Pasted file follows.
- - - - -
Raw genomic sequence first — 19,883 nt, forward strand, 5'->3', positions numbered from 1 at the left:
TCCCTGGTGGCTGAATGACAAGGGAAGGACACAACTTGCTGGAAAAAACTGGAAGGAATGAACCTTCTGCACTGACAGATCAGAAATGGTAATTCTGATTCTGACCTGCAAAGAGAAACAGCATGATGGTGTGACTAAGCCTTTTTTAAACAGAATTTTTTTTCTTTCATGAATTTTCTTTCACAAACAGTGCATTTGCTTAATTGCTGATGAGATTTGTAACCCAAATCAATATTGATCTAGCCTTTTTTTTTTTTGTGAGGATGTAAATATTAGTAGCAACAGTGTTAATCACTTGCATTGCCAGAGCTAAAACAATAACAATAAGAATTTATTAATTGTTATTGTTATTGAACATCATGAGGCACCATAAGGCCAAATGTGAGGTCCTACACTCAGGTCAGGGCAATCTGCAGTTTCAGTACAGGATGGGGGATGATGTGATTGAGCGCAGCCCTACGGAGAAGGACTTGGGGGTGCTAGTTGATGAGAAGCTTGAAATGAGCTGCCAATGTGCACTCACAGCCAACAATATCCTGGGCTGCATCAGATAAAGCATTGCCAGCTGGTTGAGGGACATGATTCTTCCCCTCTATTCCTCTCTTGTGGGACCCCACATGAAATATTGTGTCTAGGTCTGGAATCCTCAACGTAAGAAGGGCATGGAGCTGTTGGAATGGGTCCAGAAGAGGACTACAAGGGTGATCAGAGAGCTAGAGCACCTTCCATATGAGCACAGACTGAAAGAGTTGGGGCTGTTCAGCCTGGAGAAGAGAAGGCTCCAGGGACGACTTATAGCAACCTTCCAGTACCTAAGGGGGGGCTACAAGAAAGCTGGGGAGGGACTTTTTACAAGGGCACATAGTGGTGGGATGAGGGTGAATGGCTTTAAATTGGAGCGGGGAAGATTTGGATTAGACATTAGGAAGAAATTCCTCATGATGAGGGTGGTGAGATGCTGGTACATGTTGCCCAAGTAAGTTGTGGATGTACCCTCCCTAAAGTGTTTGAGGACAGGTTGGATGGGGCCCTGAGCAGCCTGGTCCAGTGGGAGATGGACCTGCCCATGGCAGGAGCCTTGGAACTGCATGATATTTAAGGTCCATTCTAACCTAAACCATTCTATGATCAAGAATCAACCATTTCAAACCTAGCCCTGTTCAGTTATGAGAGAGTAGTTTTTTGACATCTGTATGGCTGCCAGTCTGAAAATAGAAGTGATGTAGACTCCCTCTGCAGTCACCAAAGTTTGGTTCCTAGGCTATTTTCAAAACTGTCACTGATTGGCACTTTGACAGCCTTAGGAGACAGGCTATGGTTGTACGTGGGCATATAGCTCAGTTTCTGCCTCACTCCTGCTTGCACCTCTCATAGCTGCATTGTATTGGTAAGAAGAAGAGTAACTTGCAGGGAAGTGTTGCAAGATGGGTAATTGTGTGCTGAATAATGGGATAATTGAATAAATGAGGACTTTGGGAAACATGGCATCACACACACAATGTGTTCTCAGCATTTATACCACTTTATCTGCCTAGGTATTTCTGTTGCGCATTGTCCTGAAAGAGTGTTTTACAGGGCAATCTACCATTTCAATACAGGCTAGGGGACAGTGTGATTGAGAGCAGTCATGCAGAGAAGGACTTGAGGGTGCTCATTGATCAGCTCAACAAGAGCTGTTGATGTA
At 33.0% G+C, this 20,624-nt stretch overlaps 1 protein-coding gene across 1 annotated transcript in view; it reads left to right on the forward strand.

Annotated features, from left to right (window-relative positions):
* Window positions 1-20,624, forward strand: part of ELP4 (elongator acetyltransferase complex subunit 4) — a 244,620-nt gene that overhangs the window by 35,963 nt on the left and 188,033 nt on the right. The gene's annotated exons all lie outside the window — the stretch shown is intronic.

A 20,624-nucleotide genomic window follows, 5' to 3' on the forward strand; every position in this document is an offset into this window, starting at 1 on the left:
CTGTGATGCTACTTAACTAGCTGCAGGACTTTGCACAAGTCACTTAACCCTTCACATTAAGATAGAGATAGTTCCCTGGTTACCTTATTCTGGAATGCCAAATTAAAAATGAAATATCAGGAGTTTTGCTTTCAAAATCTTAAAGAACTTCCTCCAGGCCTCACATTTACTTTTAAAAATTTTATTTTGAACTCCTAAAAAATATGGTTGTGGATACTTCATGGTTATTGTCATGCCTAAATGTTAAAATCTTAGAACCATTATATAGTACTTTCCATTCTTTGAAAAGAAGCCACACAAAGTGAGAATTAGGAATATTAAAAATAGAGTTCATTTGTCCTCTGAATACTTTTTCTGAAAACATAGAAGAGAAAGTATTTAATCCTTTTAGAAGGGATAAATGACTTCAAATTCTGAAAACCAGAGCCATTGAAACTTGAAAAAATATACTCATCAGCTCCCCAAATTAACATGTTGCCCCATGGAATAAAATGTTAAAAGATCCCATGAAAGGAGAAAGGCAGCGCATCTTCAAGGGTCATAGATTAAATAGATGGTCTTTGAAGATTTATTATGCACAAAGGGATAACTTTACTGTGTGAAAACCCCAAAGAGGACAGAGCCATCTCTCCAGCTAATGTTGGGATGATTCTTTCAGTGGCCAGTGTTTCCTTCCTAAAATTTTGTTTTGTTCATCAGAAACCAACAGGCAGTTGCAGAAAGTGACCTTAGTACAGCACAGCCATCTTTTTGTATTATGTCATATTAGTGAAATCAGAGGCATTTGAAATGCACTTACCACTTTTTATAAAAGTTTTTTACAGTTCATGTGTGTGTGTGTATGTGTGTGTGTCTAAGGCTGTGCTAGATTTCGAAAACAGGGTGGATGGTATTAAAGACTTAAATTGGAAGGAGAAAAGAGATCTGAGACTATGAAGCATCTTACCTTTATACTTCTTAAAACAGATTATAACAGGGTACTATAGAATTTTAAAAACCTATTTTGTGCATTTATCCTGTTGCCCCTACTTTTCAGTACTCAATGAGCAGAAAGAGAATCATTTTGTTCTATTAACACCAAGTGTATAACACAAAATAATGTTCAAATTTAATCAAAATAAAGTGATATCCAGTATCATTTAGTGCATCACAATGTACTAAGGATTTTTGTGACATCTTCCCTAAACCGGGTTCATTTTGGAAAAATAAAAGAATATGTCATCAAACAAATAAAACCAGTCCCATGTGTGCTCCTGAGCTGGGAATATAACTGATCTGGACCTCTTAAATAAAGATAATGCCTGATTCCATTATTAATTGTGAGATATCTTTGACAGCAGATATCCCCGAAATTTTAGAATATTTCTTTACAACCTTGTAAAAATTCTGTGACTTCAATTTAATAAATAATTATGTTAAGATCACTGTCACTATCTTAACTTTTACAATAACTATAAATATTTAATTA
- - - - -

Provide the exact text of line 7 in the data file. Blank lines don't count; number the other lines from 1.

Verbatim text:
CTGTGATGCTACTTAACTAGCTGCAGGACTTTGCACAAGTCACTTAACCCTTCACATTAAGATAGAGATAGTTCCCTGGTTACCTTATTCTGGAATGCCAAATTAAAAATGAAATATCAGGAGTTTTGCTTTCAAAATCTTAAAGAACTTCCTCCAGGCCTCACATTTACTTTTAAAAATTTTATTTTGAACTCCTAAAAAATATGGTTGTGGATACTTCATGGTTATTGTCATGCCTAAATGTTAAAATCTTAGAACCATTATATAGTACTTTCCATTCTTTGAAAAGAAGCCACACAAAGTGAGAATTAGGAATATTAAAAATAGAGTTCATTTGTCCTCTGAATACTTTTTCTGAAAACATAGAAGAGAAAGTATTTAATCCTTTTAGAAGGGATAAATGACTTCAAATTCTGAAAACCAGAGCCATTGAAACTTGAAAAAATATACTCATCAGCTCCCCAAATTAACATGTTGCCCCATGGAATAAAATGTTAAAAGATCCCATGAAAGGAGAAAGGCAGCGCATCTTCAAGGGTCATAGATTAAATAGATGGTCTTTGAAGATTTATTATGCACAAAGGGATAACTTTACTGTGTGAAAACCCCAAAGAGGACAGAGCCATCTCTCCAGCTAATGTTGGGATGATTCTTTCAGTGGCCAGTGTTTCCTTCCTAAAATTTTGTTTTGTTCATCAGAAACCAACAGGCAGTTGCAGAAAGTGACCTTAGTACAGCACAGCCATCTTTTTGTATTATGTCATATTAGTGAAATCAGAGGCATTTGAAATGCACTTACCACTTTTTATAAAAGTTTTTTACAGTTCATGTGTGTGTGTGTATGTGTGTGTGTCTAAGGCTGTGCTAGATTTCGAAAACAGGGTGGATGGTATTAAAGACTTAAATTGGAAGGAGAAAAGAGATCTGAGACTATGAAGCATCTTACCTTTATACTTCTTAAAACAGATTATAACAGGGTACTATAGAATTTTAAAAACCTATTTTGTGCATTTATCCTGTTGCCCCTACTTTTCAGTACTCAATGAGCAGAAAGAGAATCATTTTGTTCTATTAACACCAAGTGTATAACACAAAATAATGTTCAAATTTAATCAAAATAAAGTGATATCCAGTATCATTTAGTGCATCACAATGTACTAAGGATTTTTGTGACATCTTCCCTAAACCGGGTTCATTTTGGAAAAATAAAAGAATATGTCATCAAACAAATAAAACCAGTCCCATGTGTGCTCCTGAGCTGGGAATATAACTGATCTGGACCTCTTAAATAAAGATAATGCCTGATTCCATTATTAATTGTGAGATATCTTTGACAGCAGATATCCCCGAAATTTTAGAATATTTCTTTACAACCTTGTAAAAATTCTGTGACTTCAATTTAATAAATAATTATGTTAAGATCACTGTCACTATCTTAACTTTTACAATAACTATAAATATTTAATTA